Multiple divergences for S&P analyzed (Corrected)

Note: My first version of this had an error in the query which has been corrected and the difference between up and down days is not significant. However, the larger the VIX change, the more likely to be a VIX up day and S&P down day the next day. Today was an interesting day in the stock market. The S&P 500 closed positive while the most correlated indicators aside from other equity indexes closed strongly negative.  This includes Treasuries (up) and high yield/corporate bond (down). These are all the opposite results of the norm, at least for the last several years. Along with that volatility was down significantly, which does correlate with upwards moves. Since this seems to make the move in the S&P suspect in terms of at least the immediate term, I ran a query in my equity history database. I used the cube with the grouping function to get a rollup of each grouping and the entire selection.  Below is the query: Although I have history of the S&P back to 1950, some of the other instruments only go back to 1990, so the analysis is limited to then. 195 instances were found that met the condition over a 25 year period, so this only has only happened on average about 13 times per year.  Results for Days where VIX is down while High Yield is down, Treasuries are up, but S&P 500 is up: Out of 195 instances, VIX was up the next day slightly less often (93 versus 102 instances) test.  Along with that, the average change on the days that the VIX went...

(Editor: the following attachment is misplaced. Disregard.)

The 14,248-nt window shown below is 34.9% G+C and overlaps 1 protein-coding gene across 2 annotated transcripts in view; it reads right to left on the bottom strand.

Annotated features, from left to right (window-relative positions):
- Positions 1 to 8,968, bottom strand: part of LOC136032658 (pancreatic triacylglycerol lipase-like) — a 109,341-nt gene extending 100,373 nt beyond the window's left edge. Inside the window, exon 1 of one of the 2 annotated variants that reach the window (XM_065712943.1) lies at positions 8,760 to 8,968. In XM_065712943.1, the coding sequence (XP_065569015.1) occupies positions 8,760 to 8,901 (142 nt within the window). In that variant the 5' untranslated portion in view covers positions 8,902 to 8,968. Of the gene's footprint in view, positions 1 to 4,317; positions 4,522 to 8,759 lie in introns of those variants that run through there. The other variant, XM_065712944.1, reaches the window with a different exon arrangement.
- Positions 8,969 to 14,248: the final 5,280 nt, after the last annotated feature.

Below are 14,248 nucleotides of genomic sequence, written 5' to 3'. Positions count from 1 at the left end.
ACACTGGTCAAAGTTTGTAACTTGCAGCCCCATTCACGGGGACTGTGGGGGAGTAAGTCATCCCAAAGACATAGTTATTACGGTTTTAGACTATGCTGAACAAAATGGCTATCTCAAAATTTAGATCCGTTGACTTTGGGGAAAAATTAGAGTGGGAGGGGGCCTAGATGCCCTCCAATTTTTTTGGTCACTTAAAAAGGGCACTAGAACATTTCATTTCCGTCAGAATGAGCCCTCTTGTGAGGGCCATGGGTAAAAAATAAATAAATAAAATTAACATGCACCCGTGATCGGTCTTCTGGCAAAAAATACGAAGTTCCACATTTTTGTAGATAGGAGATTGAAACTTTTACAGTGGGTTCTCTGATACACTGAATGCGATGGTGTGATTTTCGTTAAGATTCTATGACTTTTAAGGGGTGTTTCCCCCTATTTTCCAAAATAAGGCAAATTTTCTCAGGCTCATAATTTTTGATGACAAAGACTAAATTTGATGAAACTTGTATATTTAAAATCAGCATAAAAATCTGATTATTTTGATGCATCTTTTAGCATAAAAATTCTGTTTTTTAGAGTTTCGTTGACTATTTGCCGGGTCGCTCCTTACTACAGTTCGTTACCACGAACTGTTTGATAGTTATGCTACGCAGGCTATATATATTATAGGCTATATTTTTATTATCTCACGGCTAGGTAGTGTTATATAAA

Multiple divergences for S&P analyzed